On January 30, 2018, the U.S. Food and Drug Administration (FDA) which regulates the approval and distribution of medications in the U.S, issued a drug safety warning for the anti-diarrheal medication loperamide. Loperamide is more commonly recognized by the public by the brand name Imodium, although it is also sold under generic and store brand labels. Because of increasing reports of life-threatening heart arrhythmia and other serious complications, primarily among those who take intentional overdoses in a self-help effort to blunt symptoms of opiod withdrawal, the FDA plans to ask manufacturers to limit the number of capsules available in packages sold over the counter. Quoting the FDA commissioner, Dr. Scott Gottlieb, apparently from a press release used by many media sources, the website Health Day News reports an example package size of 8 2-milligram capsules. This would be equivalent to an adult over-the-counter maximum dosage of 8 milligrams per day for two days, which Dr. Gottlieb states is appropriate for traveler’s diarrhea. The article also states that the FDA hopes to limit the availability of generic loperamide in large quantities sold by major online retailers. The FDA alert emphasizes that loperamide is generally safe at dosages used as directed– a maximum of 4 capsules or 8 milligrams per day for adults over the counter, and a maximum of 8 capsules or 16 milligrams a day for an adult by prescription or direction of a physician. IBS Impact adds that at this time, it is unclear from the media coverage if the FDA plans to restrict the number of packages sold to any individual in a single transaction.
This is potentially an important concern for those with irritable bowel syndrome (IBS) and their families and others with chronic gastrointestinal disorders that may cause chronic or recurring diarrhea. IBS is the most common functional gastrointestinal disorder/disorder of gut-brain interaction, affecting anywhere from 30-58 million Americans depending on the source. Functional gastrointestinal and motility disorder researchers commonly estimate that one-third of people with IBS have diarrhea as their predominant bowel pattern, and an additional one-third of those with IBS have a mixed bowel pattern which may shift between diarrhea and constipation. Though symptom severity varies from person to person and often even in the same individual at different times, researchers estimate that about 35% of people with IBS have moderate symptoms and 25% have severe symptoms at any given time. There is no cure for IBS and typically, symptoms must be managed for years or even several decades. Many people with IBS-D or IBS-M use loperamide on an ongoing basis for far longer than two days of traveler’s diarrhea or other mild gastrointestinal upset. An adult using the maximum “prescription” dose under doctor supervision would finish the proposed over-the-counter package in a single day.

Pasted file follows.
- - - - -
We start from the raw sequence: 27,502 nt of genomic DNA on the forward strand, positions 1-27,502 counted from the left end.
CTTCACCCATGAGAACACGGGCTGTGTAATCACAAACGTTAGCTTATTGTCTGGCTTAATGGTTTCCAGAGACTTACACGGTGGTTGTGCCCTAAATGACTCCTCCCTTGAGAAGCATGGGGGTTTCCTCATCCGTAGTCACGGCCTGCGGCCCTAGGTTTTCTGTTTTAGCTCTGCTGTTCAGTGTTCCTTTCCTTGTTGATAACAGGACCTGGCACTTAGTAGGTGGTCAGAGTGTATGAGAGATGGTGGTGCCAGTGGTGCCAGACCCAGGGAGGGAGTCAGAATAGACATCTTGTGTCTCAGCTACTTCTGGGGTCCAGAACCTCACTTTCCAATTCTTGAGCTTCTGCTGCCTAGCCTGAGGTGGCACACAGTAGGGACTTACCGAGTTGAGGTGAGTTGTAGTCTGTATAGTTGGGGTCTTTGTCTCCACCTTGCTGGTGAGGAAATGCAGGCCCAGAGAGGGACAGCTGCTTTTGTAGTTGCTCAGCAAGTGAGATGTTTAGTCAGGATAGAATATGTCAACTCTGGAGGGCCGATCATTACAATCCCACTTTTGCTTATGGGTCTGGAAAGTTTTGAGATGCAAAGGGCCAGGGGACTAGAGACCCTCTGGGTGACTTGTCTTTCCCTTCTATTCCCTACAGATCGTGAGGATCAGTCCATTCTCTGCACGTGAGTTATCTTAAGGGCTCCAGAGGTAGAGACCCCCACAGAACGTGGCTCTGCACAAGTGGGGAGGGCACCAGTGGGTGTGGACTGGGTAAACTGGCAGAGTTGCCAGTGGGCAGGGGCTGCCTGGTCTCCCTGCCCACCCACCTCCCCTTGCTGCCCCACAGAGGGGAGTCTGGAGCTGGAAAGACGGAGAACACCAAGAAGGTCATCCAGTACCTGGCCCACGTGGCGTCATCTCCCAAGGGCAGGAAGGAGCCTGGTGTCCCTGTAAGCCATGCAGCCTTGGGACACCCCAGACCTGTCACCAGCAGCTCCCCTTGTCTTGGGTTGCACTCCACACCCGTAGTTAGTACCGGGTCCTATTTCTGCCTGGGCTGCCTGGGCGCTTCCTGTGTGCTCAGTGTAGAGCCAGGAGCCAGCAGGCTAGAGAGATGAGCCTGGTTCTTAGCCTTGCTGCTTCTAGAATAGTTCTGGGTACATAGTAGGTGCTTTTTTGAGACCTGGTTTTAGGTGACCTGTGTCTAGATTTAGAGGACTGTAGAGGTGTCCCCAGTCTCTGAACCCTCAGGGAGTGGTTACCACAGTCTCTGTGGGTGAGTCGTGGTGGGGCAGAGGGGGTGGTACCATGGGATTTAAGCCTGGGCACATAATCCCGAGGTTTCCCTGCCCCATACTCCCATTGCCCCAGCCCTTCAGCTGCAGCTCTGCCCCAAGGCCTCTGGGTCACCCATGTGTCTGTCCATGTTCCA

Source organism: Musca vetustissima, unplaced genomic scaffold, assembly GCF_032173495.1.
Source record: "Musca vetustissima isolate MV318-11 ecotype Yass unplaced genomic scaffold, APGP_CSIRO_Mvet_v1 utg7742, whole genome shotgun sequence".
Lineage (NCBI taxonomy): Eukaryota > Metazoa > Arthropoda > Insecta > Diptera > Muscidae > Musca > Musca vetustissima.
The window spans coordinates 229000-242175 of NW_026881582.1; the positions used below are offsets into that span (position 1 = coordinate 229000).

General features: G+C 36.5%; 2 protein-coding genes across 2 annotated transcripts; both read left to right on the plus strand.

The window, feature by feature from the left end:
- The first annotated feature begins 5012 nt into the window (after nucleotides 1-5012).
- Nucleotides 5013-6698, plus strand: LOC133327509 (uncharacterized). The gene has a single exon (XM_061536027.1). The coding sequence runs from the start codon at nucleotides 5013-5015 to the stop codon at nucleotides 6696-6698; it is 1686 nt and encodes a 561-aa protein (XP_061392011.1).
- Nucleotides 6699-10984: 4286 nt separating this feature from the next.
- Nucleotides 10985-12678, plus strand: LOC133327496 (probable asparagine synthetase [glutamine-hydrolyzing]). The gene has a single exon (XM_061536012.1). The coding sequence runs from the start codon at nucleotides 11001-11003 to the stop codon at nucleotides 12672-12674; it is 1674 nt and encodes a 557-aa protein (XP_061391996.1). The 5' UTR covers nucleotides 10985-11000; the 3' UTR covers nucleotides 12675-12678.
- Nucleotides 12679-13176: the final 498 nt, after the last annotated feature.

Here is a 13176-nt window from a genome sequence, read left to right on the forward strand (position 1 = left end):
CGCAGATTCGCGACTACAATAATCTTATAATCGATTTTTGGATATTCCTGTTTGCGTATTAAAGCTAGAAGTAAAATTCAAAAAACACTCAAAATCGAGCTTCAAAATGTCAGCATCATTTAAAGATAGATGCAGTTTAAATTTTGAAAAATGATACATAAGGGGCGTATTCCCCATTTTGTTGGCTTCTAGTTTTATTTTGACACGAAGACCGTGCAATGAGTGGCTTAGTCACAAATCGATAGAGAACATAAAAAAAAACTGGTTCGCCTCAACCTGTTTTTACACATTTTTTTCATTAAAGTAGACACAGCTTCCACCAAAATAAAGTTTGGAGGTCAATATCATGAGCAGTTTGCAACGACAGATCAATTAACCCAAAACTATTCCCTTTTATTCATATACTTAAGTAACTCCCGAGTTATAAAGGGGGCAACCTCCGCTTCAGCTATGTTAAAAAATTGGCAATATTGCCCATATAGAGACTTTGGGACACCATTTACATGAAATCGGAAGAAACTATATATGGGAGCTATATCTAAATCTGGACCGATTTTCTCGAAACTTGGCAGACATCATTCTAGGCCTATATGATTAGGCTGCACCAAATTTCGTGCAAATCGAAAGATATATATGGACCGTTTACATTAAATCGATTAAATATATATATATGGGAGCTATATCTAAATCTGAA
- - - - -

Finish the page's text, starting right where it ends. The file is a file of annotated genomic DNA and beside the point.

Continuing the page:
With due respect to the important work of the FDA and the severity of the opiod abuse crisis. IBS Impact expresses concern that any limits on the availability of loperamide take into account the needs of those with chronic gastrointestinal disorders like IBS. While of course, we encourage people with IBS to seek physician diagnosis and evidence-based care when appropriate, we recognize that for a variety of reasons, this does not happen on a timely basis for many in the IBS community. Many are embarrassed to discuss symptoms with anyone, even family members or health care providers, remaining undiagnosed or self-diagnosed for years. Many people with IBS who have indeed sought medical care have encountered their share of providers who are dismissive of IBS or ill-informed of cumulative advances in research and treatment over the decades, and thus remain wary of seeking additional help for IBS. Many people with severe IBS struggle to maintain employment, quickly running through any leave time they may or may not have, or they lose their jobs entirely, further constraining time available to visit doctors for regular prescription renewals, access to employer-based health insurance, or cash flow to pay out of pocket for care if they do not have insurance. Under the most common civilian disability benefit system in the U.S. for those unable to work, Social Security Disability Income or Supplemental Security Income is each very difficult to get for IBS alone, as regulations were written decades ago before IBS was recognized as a real, potentially disabling medical condition. Even successful applications for cash benefits and accompanying medical coverage are a long process that may take several months or several years. Finally, some people with IBS are rarely able to leave their homes, either because of severe symptoms or severe anxiety about potential symptoms. Each of these common situations may pose potential barriers to accessing enough loperamide if quantities are restricted.
IBS Impact will continue to follow developments on this issue and provide an update if further details or advocacy opportunities become available.